Mr. Pompeo has outlined 12 steps that Iran must take to satisfy the United States — including halting all ballistic missiles tests and cutting off support for militant groups in Syria and Yemen — which critics in the Pentagon view as unrealistic and could back Iranian leaders into a corner. He recently described American policy as being calculated to produce domestic political unrest in Iran.
But for all of his harsh words toward Tehran, several officials said Mr. Pompeo was rankled by being lumped in with Mr. Bolton as bent on war. A former Republican lawmaker, Mr. Pompeo is an astute reader of Mr. Trump’s preferences and will plunge into diplomacy, if necessary, as he has with North Korea.
Mr. Bolton, as a private citizen, long called for regime change in Tehran. He has resisted compromises that would open the door to negotiations, has stocked the National Security Council with Iran hard-liners and has masterminded recent policy changes to tighten the economic and political vise on the clerical government in Tehran.
Three officials said Mr. Trump is less frustrated with Mr. Bolton over his handling of Iran — he favors the tougher measures as a warning to Tehran — than over the evolving narrative that his national security adviser is leading the administration’s policy in the Middle East.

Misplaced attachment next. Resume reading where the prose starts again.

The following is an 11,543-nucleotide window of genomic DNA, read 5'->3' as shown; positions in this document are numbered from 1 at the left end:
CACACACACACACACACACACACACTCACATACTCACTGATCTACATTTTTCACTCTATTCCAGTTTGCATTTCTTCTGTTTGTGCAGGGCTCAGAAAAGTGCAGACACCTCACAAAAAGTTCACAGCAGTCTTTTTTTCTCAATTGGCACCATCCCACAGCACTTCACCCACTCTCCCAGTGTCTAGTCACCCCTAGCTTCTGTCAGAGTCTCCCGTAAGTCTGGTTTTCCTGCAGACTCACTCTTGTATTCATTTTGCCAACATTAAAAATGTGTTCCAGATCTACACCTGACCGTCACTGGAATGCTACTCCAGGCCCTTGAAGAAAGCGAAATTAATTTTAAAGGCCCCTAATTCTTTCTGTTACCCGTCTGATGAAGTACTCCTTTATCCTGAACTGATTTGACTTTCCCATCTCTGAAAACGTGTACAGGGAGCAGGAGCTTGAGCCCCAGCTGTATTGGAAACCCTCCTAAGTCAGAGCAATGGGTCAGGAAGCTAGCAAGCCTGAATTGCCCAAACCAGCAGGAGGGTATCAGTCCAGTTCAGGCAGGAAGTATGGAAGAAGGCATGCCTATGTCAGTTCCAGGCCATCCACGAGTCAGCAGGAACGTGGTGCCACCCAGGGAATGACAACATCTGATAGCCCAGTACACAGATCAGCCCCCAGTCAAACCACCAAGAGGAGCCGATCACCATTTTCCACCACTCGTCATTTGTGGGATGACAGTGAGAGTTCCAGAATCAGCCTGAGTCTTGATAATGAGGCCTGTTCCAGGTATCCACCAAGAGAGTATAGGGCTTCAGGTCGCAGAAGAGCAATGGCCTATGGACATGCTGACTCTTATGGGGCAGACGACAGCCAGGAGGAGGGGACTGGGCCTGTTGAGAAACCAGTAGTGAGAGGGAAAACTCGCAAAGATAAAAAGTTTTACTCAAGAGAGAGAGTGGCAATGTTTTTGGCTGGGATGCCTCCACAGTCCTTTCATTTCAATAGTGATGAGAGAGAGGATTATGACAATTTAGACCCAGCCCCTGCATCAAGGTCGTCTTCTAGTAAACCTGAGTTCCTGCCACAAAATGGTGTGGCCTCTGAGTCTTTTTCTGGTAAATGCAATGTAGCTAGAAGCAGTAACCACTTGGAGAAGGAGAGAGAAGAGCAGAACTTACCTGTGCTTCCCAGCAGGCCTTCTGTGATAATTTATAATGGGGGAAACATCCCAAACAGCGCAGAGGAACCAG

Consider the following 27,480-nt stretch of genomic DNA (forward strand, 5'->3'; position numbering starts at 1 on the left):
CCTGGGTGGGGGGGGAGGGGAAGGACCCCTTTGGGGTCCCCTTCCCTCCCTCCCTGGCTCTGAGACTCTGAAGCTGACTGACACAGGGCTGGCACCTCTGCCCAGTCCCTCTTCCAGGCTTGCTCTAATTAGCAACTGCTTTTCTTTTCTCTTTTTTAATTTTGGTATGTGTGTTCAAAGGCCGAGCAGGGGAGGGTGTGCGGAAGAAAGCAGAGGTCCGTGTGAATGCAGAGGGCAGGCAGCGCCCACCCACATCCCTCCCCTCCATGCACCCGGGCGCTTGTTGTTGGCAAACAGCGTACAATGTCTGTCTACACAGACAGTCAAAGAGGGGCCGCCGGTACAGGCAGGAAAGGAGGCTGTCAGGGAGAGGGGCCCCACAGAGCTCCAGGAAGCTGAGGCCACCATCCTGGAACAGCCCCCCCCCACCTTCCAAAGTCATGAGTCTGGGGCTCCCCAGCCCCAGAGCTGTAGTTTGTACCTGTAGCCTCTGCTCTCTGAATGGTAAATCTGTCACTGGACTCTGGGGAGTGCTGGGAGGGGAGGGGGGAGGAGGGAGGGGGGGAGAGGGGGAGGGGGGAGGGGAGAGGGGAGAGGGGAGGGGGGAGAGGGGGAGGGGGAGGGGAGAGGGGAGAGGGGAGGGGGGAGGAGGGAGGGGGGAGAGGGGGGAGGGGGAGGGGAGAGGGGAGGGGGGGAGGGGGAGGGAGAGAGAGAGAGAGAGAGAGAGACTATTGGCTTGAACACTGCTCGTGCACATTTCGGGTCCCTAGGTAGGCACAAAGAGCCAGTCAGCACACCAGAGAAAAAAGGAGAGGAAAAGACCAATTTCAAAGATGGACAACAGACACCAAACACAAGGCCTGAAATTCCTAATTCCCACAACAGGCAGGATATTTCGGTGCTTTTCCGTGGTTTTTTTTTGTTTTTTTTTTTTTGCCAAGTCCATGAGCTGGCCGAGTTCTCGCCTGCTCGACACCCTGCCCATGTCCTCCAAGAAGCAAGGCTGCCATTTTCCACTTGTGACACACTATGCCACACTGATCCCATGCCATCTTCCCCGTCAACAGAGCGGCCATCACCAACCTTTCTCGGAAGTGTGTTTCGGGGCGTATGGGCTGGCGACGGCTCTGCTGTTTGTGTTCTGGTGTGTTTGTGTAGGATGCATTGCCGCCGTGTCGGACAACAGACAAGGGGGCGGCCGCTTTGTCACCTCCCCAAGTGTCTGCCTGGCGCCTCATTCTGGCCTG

The president, they said, is well versed and comfortable with the administration’s recent steps, which have included imposing increasingly onerous sanctions on Iran and designating an arm of the Iranian military, the Islamic Revolutionary Guards Corps, a foreign terrorist organization.
Some officials have argued that Iran’s actions did not warrant a significant American response, like potentially deploying thousands of troops to the Middle East, or the partial evacuation of the United States Embassy in Baghdad.
“It’s a situation where this president has surrounded himself with people, Pompeo and Bolton in particular, who believe that getting tough on a military basis with Iran is in our best interest,” said Senator Richard J. Durbin of Illinois, the No. 2 Democrat, as he emerged from an intelligence briefing on Thursday. “I do not.”
Mr. Bolton, several of the officials said, has quietly voiced frustration with the president, viewing him as unwilling to push for changes in a region that he has long seen as a quagmire. He has kept an unusually tight grip on the policymaking process for a national security adviser.